There’s a reason we don’t see many BMW K-series customs, and it’s because they’re tough to work with. The K is physically big and has an awkward silhouette—neither of which are ideal ingredients for a good custom.
Some builders find success by embracing the K’s inherent design, and producing something angular and modern. But Pablo Pérez González has gone in the opposite direction. He’s wrestled the mighty K’s gawky form to the ground, and produced a classy cafe racer with hella clean lines.
What’s even more impressive is that the Spanish builder started with one of the newer, bigger K-series models: a K1100 LT tourer from the 90s. And he picked a K because he wanted to customize a BMW, but wasn’t interested in the ubiquitous R-series boxer.
It was a huge undertaking, but Pablo (who calls his workshop D’S Motorcycles) wasn’t in a rush. He has a full-time job as an electromechanical engineer, so building bikes is simply how he unwinds—and losing track of time is par for the course.
Step one was to strip the chunky tourer’s numerous body panels off, so that Pablo could get to the chassis. By fabricating an all-new subframe, and repositioning the rear shock mount to lift the rear, he’s managed to give the K1100 a perfectly straight fly line.
A set of KTM RC8 forks went on up front, along with their twin Brembo brakes. The K’s new wheels are from a BMW R80 RT; stripped, cleaned, powder coated black and re-laced.
Pablo had to machine a new axle for the front, and adapt a BMW R1150 GS brake caliper at the back, since the existing brake wouldn’t clear the spokes.
As an added touch, he machined up a hubcap for the open side of the rear wheel, complete with a BMW roundel.
With the stance sorted, focus turned to kitting out the K1100 with complementary bodywork. There’s a new fuel tank up top, showing hints of the iconic Norton Manx, right down to the tank strap. It’s matched up to a brown leather seat, and a neat tail hump.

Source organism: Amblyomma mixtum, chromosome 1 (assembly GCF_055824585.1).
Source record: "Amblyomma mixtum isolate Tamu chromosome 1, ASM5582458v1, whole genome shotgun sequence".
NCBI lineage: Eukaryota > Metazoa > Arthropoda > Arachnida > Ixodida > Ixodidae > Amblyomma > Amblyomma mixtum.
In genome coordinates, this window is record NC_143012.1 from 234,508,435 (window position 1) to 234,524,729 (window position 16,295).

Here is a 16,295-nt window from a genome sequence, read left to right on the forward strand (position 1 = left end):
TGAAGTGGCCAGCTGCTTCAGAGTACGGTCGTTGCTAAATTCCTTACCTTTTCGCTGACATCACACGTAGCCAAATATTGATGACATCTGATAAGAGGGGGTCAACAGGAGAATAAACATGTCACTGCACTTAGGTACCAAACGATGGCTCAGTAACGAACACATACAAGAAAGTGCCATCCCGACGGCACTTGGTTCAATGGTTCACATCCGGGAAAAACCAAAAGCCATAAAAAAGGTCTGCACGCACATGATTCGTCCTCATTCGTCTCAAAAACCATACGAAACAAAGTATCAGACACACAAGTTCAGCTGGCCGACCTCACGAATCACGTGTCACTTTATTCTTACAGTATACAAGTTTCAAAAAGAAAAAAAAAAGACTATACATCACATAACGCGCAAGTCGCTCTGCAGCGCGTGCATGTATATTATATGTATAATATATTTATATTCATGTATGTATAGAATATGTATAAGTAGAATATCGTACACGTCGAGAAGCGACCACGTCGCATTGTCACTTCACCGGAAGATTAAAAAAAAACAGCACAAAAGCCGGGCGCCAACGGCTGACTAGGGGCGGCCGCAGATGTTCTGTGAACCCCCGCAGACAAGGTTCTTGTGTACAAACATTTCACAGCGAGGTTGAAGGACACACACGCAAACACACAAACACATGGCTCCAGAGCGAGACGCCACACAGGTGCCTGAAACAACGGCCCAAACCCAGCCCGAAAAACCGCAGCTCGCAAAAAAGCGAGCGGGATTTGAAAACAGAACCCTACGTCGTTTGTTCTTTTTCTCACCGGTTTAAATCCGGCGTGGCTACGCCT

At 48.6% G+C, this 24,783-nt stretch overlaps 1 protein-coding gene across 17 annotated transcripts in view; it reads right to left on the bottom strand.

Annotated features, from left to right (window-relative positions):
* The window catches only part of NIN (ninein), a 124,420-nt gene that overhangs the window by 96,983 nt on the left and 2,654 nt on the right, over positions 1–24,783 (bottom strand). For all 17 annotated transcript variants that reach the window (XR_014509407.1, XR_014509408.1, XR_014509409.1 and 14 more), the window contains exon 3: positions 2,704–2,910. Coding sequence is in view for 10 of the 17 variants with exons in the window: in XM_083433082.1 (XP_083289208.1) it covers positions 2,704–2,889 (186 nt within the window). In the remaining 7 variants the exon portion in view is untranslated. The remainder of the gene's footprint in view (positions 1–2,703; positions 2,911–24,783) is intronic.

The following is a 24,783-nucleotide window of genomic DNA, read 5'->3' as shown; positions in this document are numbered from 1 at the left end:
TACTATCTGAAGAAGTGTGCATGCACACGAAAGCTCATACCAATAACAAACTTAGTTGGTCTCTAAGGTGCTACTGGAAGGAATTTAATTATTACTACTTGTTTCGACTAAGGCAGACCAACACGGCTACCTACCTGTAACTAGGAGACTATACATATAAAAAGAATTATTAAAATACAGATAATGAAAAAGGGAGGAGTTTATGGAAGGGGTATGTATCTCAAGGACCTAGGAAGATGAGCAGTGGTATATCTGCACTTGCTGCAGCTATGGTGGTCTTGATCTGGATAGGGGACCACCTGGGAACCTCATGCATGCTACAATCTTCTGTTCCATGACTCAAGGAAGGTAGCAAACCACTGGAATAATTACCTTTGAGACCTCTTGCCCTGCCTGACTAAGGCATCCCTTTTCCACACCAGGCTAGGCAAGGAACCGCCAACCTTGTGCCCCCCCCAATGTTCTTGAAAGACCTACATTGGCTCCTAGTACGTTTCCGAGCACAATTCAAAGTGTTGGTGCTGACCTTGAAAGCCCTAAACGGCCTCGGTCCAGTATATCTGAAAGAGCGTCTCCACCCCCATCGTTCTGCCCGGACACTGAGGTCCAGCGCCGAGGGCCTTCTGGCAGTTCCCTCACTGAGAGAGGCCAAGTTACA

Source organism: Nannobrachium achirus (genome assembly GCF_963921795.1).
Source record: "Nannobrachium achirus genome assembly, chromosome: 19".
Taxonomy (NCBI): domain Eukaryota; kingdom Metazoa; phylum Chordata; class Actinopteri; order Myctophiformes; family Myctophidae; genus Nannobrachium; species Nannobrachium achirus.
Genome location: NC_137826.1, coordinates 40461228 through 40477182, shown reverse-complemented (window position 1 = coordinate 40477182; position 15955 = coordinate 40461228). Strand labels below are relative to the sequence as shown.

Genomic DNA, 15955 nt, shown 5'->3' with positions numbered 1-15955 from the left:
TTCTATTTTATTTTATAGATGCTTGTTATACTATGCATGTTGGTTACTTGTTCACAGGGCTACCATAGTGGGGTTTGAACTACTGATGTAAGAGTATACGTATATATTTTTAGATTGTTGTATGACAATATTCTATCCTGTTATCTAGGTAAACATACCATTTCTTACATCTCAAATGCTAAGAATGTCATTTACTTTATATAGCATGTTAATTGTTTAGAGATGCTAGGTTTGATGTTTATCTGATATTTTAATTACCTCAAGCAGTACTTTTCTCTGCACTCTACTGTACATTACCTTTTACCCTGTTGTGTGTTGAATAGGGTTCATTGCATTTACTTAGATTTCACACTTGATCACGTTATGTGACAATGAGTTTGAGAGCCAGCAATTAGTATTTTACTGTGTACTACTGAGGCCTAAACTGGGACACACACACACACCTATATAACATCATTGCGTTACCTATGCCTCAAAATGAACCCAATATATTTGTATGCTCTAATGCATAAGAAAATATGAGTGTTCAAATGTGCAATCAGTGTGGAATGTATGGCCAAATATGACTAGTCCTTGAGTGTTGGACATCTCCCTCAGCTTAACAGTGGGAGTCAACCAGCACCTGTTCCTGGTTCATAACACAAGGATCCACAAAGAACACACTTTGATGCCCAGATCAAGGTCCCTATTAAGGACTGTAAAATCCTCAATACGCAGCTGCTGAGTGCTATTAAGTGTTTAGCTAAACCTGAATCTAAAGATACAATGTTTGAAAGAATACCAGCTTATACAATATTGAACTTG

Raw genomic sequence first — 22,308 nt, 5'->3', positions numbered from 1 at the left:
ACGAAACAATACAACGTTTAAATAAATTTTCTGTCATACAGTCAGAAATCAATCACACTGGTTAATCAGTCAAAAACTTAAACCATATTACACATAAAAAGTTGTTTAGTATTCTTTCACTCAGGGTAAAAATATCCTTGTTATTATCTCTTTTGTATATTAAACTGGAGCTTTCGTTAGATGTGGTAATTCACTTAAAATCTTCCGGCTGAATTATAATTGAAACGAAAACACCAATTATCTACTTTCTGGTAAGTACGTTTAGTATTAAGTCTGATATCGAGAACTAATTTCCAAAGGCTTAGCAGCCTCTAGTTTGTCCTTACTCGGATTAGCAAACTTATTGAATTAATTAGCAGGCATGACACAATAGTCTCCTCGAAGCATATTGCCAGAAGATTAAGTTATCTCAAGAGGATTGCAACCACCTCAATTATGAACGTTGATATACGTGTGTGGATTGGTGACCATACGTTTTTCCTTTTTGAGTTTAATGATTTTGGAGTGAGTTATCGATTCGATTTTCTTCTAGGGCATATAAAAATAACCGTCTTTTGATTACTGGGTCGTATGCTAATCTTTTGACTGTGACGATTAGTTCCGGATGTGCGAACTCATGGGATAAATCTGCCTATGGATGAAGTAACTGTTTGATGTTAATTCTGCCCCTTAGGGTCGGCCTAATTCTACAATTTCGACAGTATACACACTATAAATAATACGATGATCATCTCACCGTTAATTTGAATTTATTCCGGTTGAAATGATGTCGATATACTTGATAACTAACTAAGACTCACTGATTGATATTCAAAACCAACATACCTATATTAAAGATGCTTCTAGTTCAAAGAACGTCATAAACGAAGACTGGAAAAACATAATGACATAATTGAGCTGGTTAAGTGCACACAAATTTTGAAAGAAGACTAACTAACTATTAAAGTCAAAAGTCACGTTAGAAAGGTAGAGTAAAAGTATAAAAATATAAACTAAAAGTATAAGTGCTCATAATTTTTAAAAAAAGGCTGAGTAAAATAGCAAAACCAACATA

Pablo worked some magic under the bodywork too. Some of the coolant system plumbing is now hiding under the tank, and the tail houses the reworked electronics—including the touch point for a Motogadget m.lock keyless ignition.
The K’s four cylinder motor wasn’t neglected either. It was rebuilt with new pistons, rings and seals, and gas-flowed and ported heads. It was also sand blasted and clear powder coated, so that it would stand out more and become a feature of the build.
The transmission and swingarm got the same treatment, and the air box was ditched for a set of pod filters. The stock exhaust system has been ditched, and replaced by new four-into-one headers and a muffler from the Italian brand Mivv.
Up in the K1100’s cockpit, you’ll find an Accossato radial master cylinder for the front brake, Yamaha R6 switches and a Motogadget speedo. The clip-ons are from the KTM RC8, and the grips are Rizoma units now wrapped in the same leather as the seat.
Pablo also added new Hel brake lines, and built a Honda fuel gauge into the top of the fuel cap.
Other add-ons include Kawasaki rear sets, a Rizoma license plate holder, combo LED tail lights and turn signals, and a set of custom fenders. Pablo’s left no stone unturned, and even most of the washers and bushings you see have been machined from scratch.
The K1100’s new livery was done in-house too: it’s a simple silver finish, with stripes that hint at BMW’s M scheme without straight-up copying it.
It’s still a big bike with a blocky motor, except now that motor’s packaged in a sleek and stylish cafe racer. How’s that for a fresh take on the Flying Brick?
Published at Thu, 24 Oct 2019 17:01:48 +0000